Hoteliers invest heavily in medium- and long-term stays: Travel Weekly

Before the pandemic, the majority of new hotel brand launches fell into one of two camps: luxury and lifestyle.

But as the pandemic subsides, the pendulum appears to be swinging in the opposite direction. The industry sees a surge in new brand activity towards more affordable segments such as midscale and long-term stays.

Robert Cole, Senior Research Analyst for Accommodation and Leisure Travel at Phocuswright, said this shift to the other end of the pricing ladder means that “the hotel industry is becoming more and more realistic about diversifying its brand offerings. It is said that it is suggesting that it is becoming.

“I think a lot of developers are getting very ambitious,” Cole says. “Because it would be cool to develop a boutique hotel or a nice luxury hotel. But the alarm bells are ringing that these types of hotels are very expensive and labor intensive to build and run.”

And based on the sheer volume of new midscale and economy brands that have debuted in recent months, the industry’s biggest players seem to be taking such cost concerns seriously.

Earlier this year, Hilton unveiled its first economy flag. Spark by Hiltonthe company said it would play in the “premium economy” space. Hilton CEO Chris Nassetta announced The company also revealed that it is preparing to launch a low-to-midrange extended-stay brand that will offer a price point just below Home2 Suites.

Similarly, in mid-April, Hyatt Hotels Corporation. Introducing Hyatt Studiosa long-stay flag that the company called its first foray into the upper-midscale space.

Then, last week, Marriott International joined the fray with CEO Anthony Capuano. Teasing Upcoming Launches A medium-sized extended-stay brand, he said, it will be a “simple, modern, streamlined, new-build product.”

That announcement came as Marriott officially signed the deal Acquired City Express It marks the company’s entry into the mid-sized segment from Hoteles City Express in Mexico. On the group’s recent first-quarter earnings call, Capuano said Marriott sees “imminent opportunities to accelerate the growth of City Express” in the Caribbean and Latin America.

Phocuswright’s Cole expects developer interest in this type of choice service to grow, especially in the current macroeconomic climate.

“There are greater risks for developers looking to build new hotels at higher interest rates,” Cole said. “Economic uncertainty and recession concerns also make doing larger, full-service projects riskier.”

And it’s not just hotel owners and developers who are potentially pulling back on the investment front. Generally speaking, Hilton, Marriott, and Hyatt have yet to report a significant slowdown in potential demand, but most industry insiders believe that the economic turmoil later this year will bring some relief to consumers. We anticipate the impact.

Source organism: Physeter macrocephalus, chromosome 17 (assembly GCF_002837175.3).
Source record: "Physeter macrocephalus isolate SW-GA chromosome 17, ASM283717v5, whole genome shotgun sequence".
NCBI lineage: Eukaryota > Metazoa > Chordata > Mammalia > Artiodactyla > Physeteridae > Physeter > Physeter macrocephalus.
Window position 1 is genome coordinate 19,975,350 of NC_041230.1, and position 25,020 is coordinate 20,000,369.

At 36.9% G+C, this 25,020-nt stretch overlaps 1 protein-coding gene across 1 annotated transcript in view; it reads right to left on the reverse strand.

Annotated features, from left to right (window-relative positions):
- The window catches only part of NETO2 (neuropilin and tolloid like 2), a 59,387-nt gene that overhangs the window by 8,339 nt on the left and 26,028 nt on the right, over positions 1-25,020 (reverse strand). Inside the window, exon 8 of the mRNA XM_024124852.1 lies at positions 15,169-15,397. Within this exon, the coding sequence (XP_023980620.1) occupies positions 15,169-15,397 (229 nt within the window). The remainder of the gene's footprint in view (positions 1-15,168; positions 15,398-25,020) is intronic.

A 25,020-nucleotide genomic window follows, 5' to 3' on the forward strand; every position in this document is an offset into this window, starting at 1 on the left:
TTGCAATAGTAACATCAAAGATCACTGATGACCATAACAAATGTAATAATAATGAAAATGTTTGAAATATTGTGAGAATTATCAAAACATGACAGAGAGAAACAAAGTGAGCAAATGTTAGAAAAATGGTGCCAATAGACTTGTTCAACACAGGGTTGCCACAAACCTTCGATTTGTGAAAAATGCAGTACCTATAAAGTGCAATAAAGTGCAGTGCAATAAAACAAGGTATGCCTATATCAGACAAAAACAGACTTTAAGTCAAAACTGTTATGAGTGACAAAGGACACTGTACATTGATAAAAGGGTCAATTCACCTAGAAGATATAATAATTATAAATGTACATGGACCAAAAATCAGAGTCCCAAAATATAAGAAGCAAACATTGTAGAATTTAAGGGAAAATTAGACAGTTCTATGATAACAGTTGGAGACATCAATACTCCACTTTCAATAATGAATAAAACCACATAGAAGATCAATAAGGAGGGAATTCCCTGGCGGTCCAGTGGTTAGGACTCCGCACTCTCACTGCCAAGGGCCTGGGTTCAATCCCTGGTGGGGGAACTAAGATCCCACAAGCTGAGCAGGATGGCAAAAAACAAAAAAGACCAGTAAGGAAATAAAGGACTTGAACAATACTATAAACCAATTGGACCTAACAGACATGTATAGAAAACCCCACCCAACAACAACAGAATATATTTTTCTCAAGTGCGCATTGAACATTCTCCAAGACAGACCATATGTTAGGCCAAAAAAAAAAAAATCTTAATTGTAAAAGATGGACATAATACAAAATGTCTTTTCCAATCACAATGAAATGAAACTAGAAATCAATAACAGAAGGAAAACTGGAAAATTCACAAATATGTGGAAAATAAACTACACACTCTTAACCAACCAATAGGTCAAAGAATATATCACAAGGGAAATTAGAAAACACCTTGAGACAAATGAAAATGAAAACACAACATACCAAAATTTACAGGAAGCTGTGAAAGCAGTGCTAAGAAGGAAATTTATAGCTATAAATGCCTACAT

Hilton advertises Spark as a premium economy brand.

Hilton advertises Spark as a premium economy brand.Photo credit: Hilton

“We expect things to slow down,” Nassetta said on a conference call with analysts in late April. must be given.”

Lindsey Roesch, travel and hospitality analyst at business intelligence firm Morning Consult, also said consumers could tighten their travel budgets soon.

“Economic concerns are having a huge impact on travelers right now,” Roeschke said. “People aren’t always in places they travel to and from. I’d like to say that’s a short-term concern for the industry, but I don’t think it’s true.”

Roeschke also points out that the recent surge of new midscale and economy brands means that Generation Z travelers—most of whom earn less than $50,000 a year—are making serious inroads into the market.

“The pandemic delayed their entry into the category, but they’re starting to travel now,” Roeschke said. It’s likely, but that doesn’t stop them from traveling, and they need somewhere to stay, so there seems to be a great opportunity for these hotel chains.”

Extended Stays Edge

It’s probably no coincidence that most of these mid-scale plays are also in extended-stay spaces, due to non-economic trends.

According to Roeschke, long-term stay concepts that typically incorporate a kitchen or kitchenette as a major component tend to be more advantageous in terms of attracting leisure travelers, and hospitality companies are taking notice.

“People who combine business and leisure [tend to] Extend the trip a little longer,” Roeschke said.

Additionally, extended stay hotels have the advantage of being able to compete more directly with vacation rentals, and the latest newcomers are also looking to inject excitement into the segment.

For example, Hyatt promises that its Hyatt Studio concept will combine “the coziness of a studio apartment” with the energy of a “creative studio,” in addition to incorporating contemporary design elements.

“Extended-stay hotels have traditionally not had the highest prestige,” says Roeschke. “But now, I think the growth and popularity of vacation rentals with more of that ‘cool factor’ is really challenging traditional brands to find a way to play in that space. ”

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